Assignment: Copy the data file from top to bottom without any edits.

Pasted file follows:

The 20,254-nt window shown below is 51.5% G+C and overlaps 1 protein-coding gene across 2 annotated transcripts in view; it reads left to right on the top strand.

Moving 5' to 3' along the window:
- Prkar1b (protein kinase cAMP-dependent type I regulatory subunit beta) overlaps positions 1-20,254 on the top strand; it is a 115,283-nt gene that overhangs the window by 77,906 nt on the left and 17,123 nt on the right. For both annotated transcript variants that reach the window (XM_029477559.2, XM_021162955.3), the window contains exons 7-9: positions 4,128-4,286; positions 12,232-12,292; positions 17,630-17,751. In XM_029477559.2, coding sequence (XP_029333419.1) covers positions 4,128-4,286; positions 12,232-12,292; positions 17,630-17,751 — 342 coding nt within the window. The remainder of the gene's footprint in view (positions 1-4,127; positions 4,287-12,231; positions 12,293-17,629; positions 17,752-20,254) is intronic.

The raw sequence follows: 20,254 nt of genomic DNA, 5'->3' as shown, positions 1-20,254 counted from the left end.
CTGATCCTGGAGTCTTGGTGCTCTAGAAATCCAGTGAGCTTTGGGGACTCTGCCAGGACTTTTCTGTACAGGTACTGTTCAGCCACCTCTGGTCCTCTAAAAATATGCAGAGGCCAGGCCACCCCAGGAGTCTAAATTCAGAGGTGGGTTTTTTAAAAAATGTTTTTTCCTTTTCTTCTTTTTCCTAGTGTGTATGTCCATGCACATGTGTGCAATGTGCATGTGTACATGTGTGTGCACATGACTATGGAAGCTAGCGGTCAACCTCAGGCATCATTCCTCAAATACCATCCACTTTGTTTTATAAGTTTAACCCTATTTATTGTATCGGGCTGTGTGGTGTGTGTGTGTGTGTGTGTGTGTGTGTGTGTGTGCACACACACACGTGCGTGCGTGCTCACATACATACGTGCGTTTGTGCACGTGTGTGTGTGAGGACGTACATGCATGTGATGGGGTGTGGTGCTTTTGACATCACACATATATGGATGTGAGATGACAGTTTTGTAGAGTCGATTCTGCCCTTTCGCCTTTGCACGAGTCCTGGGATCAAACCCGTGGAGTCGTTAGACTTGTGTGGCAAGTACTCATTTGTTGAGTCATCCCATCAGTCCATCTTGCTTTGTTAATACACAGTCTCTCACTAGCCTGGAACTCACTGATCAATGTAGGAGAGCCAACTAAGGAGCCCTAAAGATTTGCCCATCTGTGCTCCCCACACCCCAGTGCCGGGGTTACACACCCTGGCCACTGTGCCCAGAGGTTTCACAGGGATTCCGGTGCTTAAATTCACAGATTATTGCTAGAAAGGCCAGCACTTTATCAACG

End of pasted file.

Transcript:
The 20,254-nt window shown below is 51.5% G+C and overlaps 1 protein-coding gene across 2 annotated transcripts in view; it reads left to right on the top strand.

Moving 5' to 3' along the window:
- Prkar1b (protein kinase cAMP-dependent type I regulatory subunit beta) overlaps positions 1-20,254 on the top strand; it is a 115,283-nt gene that overhangs the window by 77,906 nt on the left and 17,123 nt on the right. For both annotated transcript variants that reach the window (XM_029477559.2, XM_021162955.3), the window contains exons 7-9: positions 4,128-4,286; positions 12,232-12,292; positions 17,630-17,751. In XM_029477559.2, coding sequence (XP_029333419.1) covers positions 4,128-4,286; positions 12,232-12,292; positions 17,630-17,751 — 342 coding nt within the window. The remainder of the gene's footprint in view (positions 1-4,127; positions 4,287-12,231; positions 12,293-17,629; positions 17,752-20,254) is intronic.

The raw sequence follows: 20,254 nt of genomic DNA, 5'->3' as shown, positions 1-20,254 counted from the left end.
CTGATCCTGGAGTCTTGGTGCTCTAGAAATCCAGTGAGCTTTGGGGACTCTGCCAGGACTTTTCTGTACAGGTACTGTTCAGCCACCTCTGGTCCTCTAAAAATATGCAGAGGCCAGGCCACCCCAGGAGTCTAAATTCAGAGGTGGGTTTTTTAAAAAATGTTTTTTCCTTTTCTTCTTTTTCCTAGTGTGTATGTCCATGCACATGTGTGCAATGTGCATGTGTACATGTGTGTGCACATGACTATGGAAGCTAGCGGTCAACCTCAGGCATCATTCCTCAAATACCATCCACTTTGTTTTATAAGTTTAACCCTATTTATTGTATCGGGCTGTGTGGTGTGTGTGTGTGTGTGTGTGTGTGTGTGTGTGTGCACACACACACGTGCGTGCGTGCTCACATACATACGTGCGTTTGTGCACGTGTGTGTGTGAGGACGTACATGCATGTGATGGGGTGTGGTGCTTTTGACATCACACATATATGGATGTGAGATGACAGTTTTGTAGAGTCGATTCTGCCCTTTCGCCTTTGCACGAGTCCTGGGATCAAACCCGTGGAGTCGTTAGACTTGTGTGGCAAGTACTCATTTGTTGAGTCATCCCATCAGTCCATCTTGCTTTGTTAATACACAGTCTCTCACTAGCCTGGAACTCACTGATCAATGTAGGAGAGCCAACTAAGGAGCCCTAAAGATTTGCCCATCTGTGCTCCCCACACCCCAGTGCCGGGGTTACACACCCTGGCCACTGTGCCCAGAGGTTTCACAGGGATTCCGGTGCTTAAATTCACAGATTATTGCTAGAAAGGCCAGCACTTTATCAACG